A boat travels through the Bobonaza River near the Sarayaku community, inside the Amazonian jungle in the province of Pastaza. The Bobonaza River is the only access to enter the zone by land. (Nicola Okin Frioli)
From the very beginning of their existence, the legend says, the Zapara — a community of indigenous people living in the depths of the Amazonian rain forest — knew their culture would someday disappear. Piatsaw, their creator, had seen it as he created the members of that community out of the plants and trees of the Amazon. As the Zapara population has dramatically shrunk from as many as 200,000 in the early 20th century to fewer than 500 today, the prophecy has become all too real.
For three years, Nicola Okin Frioli, an Italian photographer based in Mexico, followed the last of the Zaparas. His work is a “diary of the resistance,” he told In Sight. “It’s a report of what the reality is there. It’s a personal story.” It’s the story of the Zaparas’ resistance against the mining and oil industries that have contributed to the destruction of their lands. Their only rampart against the outside world is the remoteness of their home: Deep inside the rain forest, there are no roads that reach them. And it’s from that forest that they draw their strength. “The jungle is an important part of their bodies,” Frioli said. “It’s the place where their spirits and ancestors still live. They are their guardians.”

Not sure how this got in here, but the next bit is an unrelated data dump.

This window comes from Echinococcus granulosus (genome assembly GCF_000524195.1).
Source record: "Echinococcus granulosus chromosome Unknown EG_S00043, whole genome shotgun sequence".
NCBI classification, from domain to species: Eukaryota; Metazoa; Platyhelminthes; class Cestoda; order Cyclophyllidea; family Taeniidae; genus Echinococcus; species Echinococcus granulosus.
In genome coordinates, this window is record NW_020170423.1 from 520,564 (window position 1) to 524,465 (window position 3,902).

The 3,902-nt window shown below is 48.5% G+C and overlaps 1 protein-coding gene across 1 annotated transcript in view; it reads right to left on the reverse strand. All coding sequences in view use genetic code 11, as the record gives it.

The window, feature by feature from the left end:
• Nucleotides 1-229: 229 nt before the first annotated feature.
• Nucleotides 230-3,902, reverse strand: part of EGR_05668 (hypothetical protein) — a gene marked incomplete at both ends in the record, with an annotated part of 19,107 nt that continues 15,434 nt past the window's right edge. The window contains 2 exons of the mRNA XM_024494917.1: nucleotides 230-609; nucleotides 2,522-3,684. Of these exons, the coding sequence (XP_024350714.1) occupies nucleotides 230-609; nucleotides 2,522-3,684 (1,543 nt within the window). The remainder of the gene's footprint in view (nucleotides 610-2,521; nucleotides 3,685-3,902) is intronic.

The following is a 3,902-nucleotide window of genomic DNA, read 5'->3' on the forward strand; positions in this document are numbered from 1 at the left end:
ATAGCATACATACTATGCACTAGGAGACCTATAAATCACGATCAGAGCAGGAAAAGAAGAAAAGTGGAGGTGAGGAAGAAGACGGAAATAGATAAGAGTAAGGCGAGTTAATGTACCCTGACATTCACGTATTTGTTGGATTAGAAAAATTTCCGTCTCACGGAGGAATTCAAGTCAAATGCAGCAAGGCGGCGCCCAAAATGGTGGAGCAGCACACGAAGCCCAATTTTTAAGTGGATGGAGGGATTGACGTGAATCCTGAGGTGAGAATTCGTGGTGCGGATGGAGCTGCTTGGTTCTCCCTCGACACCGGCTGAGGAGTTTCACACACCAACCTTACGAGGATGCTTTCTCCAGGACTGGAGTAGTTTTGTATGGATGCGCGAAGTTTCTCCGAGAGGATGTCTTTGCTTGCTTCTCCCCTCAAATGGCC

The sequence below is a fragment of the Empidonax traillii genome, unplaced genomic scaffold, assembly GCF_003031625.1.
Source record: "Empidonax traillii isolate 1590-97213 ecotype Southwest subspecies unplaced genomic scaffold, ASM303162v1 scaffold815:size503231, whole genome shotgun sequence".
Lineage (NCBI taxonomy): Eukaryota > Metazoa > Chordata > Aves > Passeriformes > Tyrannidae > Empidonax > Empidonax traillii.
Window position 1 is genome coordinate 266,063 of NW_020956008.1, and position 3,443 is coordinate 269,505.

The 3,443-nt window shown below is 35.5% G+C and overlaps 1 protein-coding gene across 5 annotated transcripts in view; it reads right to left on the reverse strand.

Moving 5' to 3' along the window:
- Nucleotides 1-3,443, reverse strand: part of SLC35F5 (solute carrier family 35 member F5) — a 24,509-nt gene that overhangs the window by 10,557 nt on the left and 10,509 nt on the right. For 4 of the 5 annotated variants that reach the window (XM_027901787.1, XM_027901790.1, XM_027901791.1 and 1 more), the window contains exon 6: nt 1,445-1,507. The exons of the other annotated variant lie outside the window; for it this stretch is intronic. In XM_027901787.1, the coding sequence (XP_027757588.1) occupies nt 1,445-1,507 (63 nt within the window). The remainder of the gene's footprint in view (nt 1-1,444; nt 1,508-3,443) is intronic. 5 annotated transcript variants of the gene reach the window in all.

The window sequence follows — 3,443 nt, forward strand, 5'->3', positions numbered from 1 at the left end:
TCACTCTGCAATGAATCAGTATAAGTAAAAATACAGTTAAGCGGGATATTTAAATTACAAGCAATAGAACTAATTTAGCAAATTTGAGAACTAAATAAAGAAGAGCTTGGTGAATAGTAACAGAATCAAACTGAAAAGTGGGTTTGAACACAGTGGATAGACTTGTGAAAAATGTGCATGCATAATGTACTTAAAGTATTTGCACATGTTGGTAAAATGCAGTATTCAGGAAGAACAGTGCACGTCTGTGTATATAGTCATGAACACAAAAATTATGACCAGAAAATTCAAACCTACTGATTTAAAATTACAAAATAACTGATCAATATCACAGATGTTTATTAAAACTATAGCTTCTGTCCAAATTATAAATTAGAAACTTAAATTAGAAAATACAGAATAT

Gloria and her son look at the valley extending to the west of the community of Tsumtsuim in July 2014. (Nicola Okin Frioli) Fernanda Tzamarendia, 17, poses for a photo at corn crops by her house in Sucua. Tzamarendia is the winner of the Nunkuinua, an Ecuadoran Amazon beauty contest in the Morona Santiago province. (Nicola Okin Frioli) A family from the Sarayaku community returns by boat after a Minga in 2017. Minga is the highest act of solidarity in a communal society, a tradition of the indigenous nationalities of the Amazon, consisting of community work in which everyone participates to support each other. In exchange, they will be offered food and chicha, a beverage. In this case, a young couple seeks to get the material to put a straw roof on their new home. (Nicola Okin Frioli) Hilario and Luisa’s newborn baby cries in his hammock at the community of Llanchama Cocha in 2017. At his side are the objects Luisa usually carries with her when she goes away from the house: a Motorola radio and a machete. (Nicola Okin Frioli) A deforested zone in the Amazon seen from above in 2017. (Nicola Okin Frioli) Helmut Scholz, a European Union congressman on a visit to Ecuador in 2017, watches one of the gas-burning pits belonging to Petroecuador. (Nicola Okin Frioli) Shuar territory volunteers pose for a portrait in 2016. (Nicola Okin Frioli) Leaders of indigenous communities meet. (Nicola Okin Frioli) Left: Carlos Wilson Tendetza, brother of Jos Tendetza, who was murdered two years ago. Jos was a defender and activist against the mining company Ecuacorriente. Carlos has continued his legacy. Right: The image of the head of the former Ecuador president Rafael Correa is all that’s left of a poster inside a Shuar house in the community of Paandin in 2016. (Nicola Okin Frioli) Activists clash with police during a demonstration in Quito in 2016 against the militarization of Morona Santiago region and mining in the Amazon. (Nicola Okin Frioli) Francisco Chumbía with his 4-year-old daughter at Chichis, Cantón Tiwintza, in 2015. Francisco, an indigenous Shuar, was a soldier and has 10 years of active service in the intelligence division of Ecuador. Francisco stepped on a land mine buried by his own army during a conflict in Alto Cenepa in 1995. (Nicola Okin Frioli) An area of the Amazon restricted because of land mines left from the 1995 Alto Cenepa war. (Nicola Okin Frioli) Sapara territory seen from above. (Nicola Okin Frioli)
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